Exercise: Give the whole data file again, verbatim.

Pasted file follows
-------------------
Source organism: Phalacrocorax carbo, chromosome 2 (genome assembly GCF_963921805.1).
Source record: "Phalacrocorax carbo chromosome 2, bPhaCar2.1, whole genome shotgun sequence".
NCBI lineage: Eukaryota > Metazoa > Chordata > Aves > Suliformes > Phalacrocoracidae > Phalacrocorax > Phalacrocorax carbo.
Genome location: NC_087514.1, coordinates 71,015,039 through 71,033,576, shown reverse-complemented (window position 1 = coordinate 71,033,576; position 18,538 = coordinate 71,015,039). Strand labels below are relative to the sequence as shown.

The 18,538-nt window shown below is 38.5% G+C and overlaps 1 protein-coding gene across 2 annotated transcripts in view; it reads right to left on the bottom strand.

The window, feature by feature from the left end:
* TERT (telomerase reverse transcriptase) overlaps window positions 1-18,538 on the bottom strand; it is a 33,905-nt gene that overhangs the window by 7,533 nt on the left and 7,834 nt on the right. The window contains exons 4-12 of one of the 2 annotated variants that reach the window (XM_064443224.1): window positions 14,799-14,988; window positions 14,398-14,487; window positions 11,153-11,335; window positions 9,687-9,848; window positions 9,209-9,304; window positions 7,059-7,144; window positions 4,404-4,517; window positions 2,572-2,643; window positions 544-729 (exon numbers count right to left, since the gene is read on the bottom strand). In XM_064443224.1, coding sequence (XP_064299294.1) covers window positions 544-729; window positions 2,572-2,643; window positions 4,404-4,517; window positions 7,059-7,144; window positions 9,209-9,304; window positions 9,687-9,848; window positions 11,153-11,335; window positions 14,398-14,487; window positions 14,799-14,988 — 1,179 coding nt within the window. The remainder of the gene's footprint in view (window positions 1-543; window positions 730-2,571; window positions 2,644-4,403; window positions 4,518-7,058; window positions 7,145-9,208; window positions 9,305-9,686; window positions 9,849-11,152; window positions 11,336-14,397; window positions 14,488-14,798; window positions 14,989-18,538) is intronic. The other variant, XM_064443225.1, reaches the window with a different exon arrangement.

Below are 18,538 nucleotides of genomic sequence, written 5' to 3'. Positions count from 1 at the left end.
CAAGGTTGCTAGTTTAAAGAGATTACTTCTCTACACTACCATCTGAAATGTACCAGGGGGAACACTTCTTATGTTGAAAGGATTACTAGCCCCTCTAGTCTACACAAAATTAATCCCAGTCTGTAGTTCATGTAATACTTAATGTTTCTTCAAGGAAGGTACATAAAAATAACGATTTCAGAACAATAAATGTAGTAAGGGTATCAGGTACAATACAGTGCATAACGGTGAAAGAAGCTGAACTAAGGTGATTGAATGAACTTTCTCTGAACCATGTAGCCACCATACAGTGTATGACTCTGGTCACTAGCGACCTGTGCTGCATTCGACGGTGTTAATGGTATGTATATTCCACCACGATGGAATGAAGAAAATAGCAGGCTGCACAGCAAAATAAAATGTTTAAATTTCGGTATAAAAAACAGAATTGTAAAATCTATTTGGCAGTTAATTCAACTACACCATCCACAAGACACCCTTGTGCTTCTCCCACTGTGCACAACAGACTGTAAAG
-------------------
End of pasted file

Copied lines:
Source organism: Phalacrocorax carbo, chromosome 2 (genome assembly GCF_963921805.1).
Source record: "Phalacrocorax carbo chromosome 2, bPhaCar2.1, whole genome shotgun sequence".
NCBI lineage: Eukaryota > Metazoa > Chordata > Aves > Suliformes > Phalacrocoracidae > Phalacrocorax > Phalacrocorax carbo.
Genome location: NC_087514.1, coordinates 71,015,039 through 71,033,576, shown reverse-complemented (window position 1 = coordinate 71,033,576; position 18,538 = coordinate 71,015,039). Strand labels below are relative to the sequence as shown.

The 18,538-nt window shown below is 38.5% G+C and overlaps 1 protein-coding gene across 2 annotated transcripts in view; it reads right to left on the bottom strand.

The window, feature by feature from the left end:
* TERT (telomerase reverse transcriptase) overlaps window positions 1-18,538 on the bottom strand; it is a 33,905-nt gene that overhangs the window by 7,533 nt on the left and 7,834 nt on the right. The window contains exons 4-12 of one of the 2 annotated variants that reach the window (XM_064443224.1): window positions 14,799-14,988; window positions 14,398-14,487; window positions 11,153-11,335; window positions 9,687-9,848; window positions 9,209-9,304; window positions 7,059-7,144; window positions 4,404-4,517; window positions 2,572-2,643; window positions 544-729 (exon numbers count right to left, since the gene is read on the bottom strand). In XM_064443224.1, coding sequence (XP_064299294.1) covers window positions 544-729; window positions 2,572-2,643; window positions 4,404-4,517; window positions 7,059-7,144; window positions 9,209-9,304; window positions 9,687-9,848; window positions 11,153-11,335; window positions 14,398-14,487; window positions 14,799-14,988 — 1,179 coding nt within the window. The remainder of the gene's footprint in view (window positions 1-543; window positions 730-2,571; window positions 2,644-4,403; window positions 4,518-7,058; window positions 7,145-9,208; window positions 9,305-9,686; window positions 9,849-11,152; window positions 11,336-14,397; window positions 14,488-14,798; window positions 14,989-18,538) is intronic. The other variant, XM_064443225.1, reaches the window with a different exon arrangement.

Below are 18,538 nucleotides of genomic sequence, written 5' to 3'. Positions count from 1 at the left end.
CAAGGTTGCTAGTTTAAAGAGATTACTTCTCTACACTACCATCTGAAATGTACCAGGGGGAACACTTCTTATGTTGAAAGGATTACTAGCCCCTCTAGTCTACACAAAATTAATCCCAGTCTGTAGTTCATGTAATACTTAATGTTTCTTCAAGGAAGGTACATAAAAATAACGATTTCAGAACAATAAATGTAGTAAGGGTATCAGGTACAATACAGTGCATAACGGTGAAAGAAGCTGAACTAAGGTGATTGAATGAACTTTCTCTGAACCATGTAGCCACCATACAGTGTATGACTCTGGTCACTAGCGACCTGTGCTGCATTCGACGGTGTTAATGGTATGTATATTCCACCACGATGGAATGAAGAAAATAGCAGGCTGCACAGCAAAATAAAATGTTTAAATTTCGGTATAAAAAACAGAATTGTAAAATCTATTTGGCAGTTAATTCAACTACACCATCCACAAGACACCCTTGTGCTTCTCCCACTGTGCACAACAGACTGTAAAG